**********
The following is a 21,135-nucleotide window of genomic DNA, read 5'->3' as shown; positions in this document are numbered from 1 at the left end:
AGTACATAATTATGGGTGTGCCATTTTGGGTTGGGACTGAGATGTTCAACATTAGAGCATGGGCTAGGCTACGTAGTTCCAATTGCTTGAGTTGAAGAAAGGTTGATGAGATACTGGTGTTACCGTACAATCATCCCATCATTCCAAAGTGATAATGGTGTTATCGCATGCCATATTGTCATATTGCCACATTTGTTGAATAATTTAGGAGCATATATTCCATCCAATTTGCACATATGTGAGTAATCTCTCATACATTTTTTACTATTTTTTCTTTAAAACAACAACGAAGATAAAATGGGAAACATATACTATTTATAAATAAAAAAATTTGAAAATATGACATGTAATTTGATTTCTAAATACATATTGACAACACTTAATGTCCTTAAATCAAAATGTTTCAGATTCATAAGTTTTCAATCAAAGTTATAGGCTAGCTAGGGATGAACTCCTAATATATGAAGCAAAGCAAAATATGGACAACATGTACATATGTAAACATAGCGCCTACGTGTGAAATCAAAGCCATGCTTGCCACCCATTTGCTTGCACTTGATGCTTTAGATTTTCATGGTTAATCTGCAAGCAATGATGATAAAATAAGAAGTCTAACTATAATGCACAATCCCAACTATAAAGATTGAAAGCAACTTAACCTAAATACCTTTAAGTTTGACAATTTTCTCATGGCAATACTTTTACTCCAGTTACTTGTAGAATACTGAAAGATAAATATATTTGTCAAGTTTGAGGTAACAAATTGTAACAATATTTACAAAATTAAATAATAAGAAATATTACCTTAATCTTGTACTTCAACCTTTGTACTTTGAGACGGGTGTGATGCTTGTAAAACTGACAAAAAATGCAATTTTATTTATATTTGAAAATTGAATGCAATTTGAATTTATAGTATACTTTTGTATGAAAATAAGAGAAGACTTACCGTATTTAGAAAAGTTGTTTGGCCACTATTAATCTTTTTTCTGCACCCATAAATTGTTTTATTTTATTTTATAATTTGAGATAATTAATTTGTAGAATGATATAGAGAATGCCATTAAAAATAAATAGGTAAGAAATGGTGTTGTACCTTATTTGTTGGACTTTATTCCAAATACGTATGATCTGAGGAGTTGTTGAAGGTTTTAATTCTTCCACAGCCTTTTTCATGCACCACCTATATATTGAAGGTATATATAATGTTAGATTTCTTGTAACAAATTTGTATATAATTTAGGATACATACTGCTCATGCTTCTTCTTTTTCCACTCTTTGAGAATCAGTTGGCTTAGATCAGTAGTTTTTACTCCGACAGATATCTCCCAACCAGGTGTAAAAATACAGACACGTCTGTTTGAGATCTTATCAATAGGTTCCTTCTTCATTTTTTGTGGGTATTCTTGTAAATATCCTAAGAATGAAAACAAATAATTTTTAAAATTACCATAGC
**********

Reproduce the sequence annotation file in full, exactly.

The following is a 21,135-nucleotide window of genomic DNA, read 5'->3' as shown; positions in this document are numbered from 1 at the left end:
AGTACATAATTATGGGTGTGCCATTTTGGGTTGGGACTGAGATGTTCAACATTAGAGCATGGGCTAGGCTACGTAGTTCCAATTGCTTGAGTTGAAGAAAGGTTGATGAGATACTGGTGTTACCGTACAATCATCCCATCATTCCAAAGTGATAATGGTGTTATCGCATGCCATATTGTCATATTGCCACATTTGTTGAATAATTTAGGAGCATATATTCCATCCAATTTGCACATATGTGAGTAATCTCTCATACATTTTTTACTATTTTTTCTTTAAAACAACAACGAAGATAAAATGGGAAACATATACTATTTATAAATAAAAAAATTTGAAAATATGACATGTAATTTGATTTCTAAATACATATTGACAACACTTAATGTCCTTAAATCAAAATGTTTCAGATTCATAAGTTTTCAATCAAAGTTATAGGCTAGCTAGGGATGAACTCCTAATATATGAAGCAAAGCAAAATATGGACAACATGTACATATGTAAACATAGCGCCTACGTGTGAAATCAAAGCCATGCTTGCCACCCATTTGCTTGCACTTGATGCTTTAGATTTTCATGGTTAATCTGCAAGCAATGATGATAAAATAAGAAGTCTAACTATAATGCACAATCCCAACTATAAAGATTGAAAGCAACTTAACCTAAATACCTTTAAGTTTGACAATTTTCTCATGGCAATACTTTTACTCCAGTTACTTGTAGAATACTGAAAGATAAATATATTTGTCAAGTTTGAGGTAACAAATTGTAACAATATTTACAAAATTAAATAATAAGAAATATTACCTTAATCTTGTACTTCAACCTTTGTACTTTGAGACGGGTGTGATGCTTGTAAAACTGACAAAAAATGCAATTTTATTTATATTTGAAAATTGAATGCAATTTGAATTTATAGTATACTTTTGTATGAAAATAAGAGAAGACTTACCGTATTTAGAAAAGTTGTTTGGCCACTATTAATCTTTTTTCTGCACCCATAAATTGTTTTATTTTATTTTATAATTTGAGATAATTAATTTGTAGAATGATATAGAGAATGCCATTAAAAATAAATAGGTAAGAAATGGTGTTGTACCTTATTTGTTGGACTTTATTCCAAATACGTATGATCTGAGGAGTTGTTGAAGGTTTTAATTCTTCCACAGCCTTTTTCATGCACCACCTATATATTGAAGGTATATATAATGTTAGATTTCTTGTAACAAATTTGTATATAATTTAGGATACATACTGCTCATGCTTCTTCTTTTTCCACTCTTTGAGAATCAGTTGGCTTAGATCAGTAGTTTTTACTCCGACAGATATCTCCCAACCAGGTGTAAAAATACAGACACGTCTGTTTGAGATCTTATCAATAGGTTCCTTCTTCATTTTTTGTGGGTATTCTTGTAAATATCCTAAGAATGAAAACAAATAATTTTTAAAATTACCATAGC